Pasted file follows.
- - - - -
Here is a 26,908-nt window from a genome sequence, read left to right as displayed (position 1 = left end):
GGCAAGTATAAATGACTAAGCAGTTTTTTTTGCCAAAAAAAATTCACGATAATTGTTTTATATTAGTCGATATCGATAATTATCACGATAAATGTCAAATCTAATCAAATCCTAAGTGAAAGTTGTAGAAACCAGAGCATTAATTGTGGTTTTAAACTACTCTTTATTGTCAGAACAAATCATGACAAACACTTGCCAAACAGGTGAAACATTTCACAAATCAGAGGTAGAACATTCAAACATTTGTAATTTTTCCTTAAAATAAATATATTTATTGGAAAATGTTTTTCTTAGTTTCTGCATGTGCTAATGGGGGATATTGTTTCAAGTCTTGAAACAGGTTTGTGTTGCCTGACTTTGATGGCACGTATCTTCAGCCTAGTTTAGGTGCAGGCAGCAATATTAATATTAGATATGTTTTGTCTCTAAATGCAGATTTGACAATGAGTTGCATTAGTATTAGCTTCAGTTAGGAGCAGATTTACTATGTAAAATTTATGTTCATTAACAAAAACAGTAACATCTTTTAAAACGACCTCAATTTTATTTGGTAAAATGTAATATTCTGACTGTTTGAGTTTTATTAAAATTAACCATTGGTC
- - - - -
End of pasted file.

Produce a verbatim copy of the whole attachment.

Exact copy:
Here is a 26,908-nt window from a genome sequence, read left to right as displayed (position 1 = left end):
GGCAAGTATAAATGACTAAGCAGTTTTTTTTGCCAAAAAAAATTCACGATAATTGTTTTATATTAGTCGATATCGATAATTATCACGATAAATGTCAAATCTAATCAAATCCTAAGTGAAAGTTGTAGAAACCAGAGCATTAATTGTGGTTTTAAACTACTCTTTATTGTCAGAACAAATCATGACAAACACTTGCCAAACAGGTGAAACATTTCACAAATCAGAGGTAGAACATTCAAACATTTGTAATTTTTCCTTAAAATAAATATATTTATTGGAAAATGTTTTTCTTAGTTTCTGCATGTGCTAATGGGGGATATTGTTTCAAGTCTTGAAACAGGTTTGTGTTGCCTGACTTTGATGGCACGTATCTTCAGCCTAGTTTAGGTGCAGGCAGCAATATTAATATTAGATATGTTTTGTCTCTAAATGCAGATTTGACAATGAGTTGCATTAGTATTAGCTTCAGTTAGGAGCAGATTTACTATGTAAAATTTATGTTCATTAACAAAAACAGTAACATCTTTTAAAACGACCTCAATTTTATTTGGTAAAATGTAATATTCTGACTGTTTGAGTTTTATTAAAATTAACCATTGGTC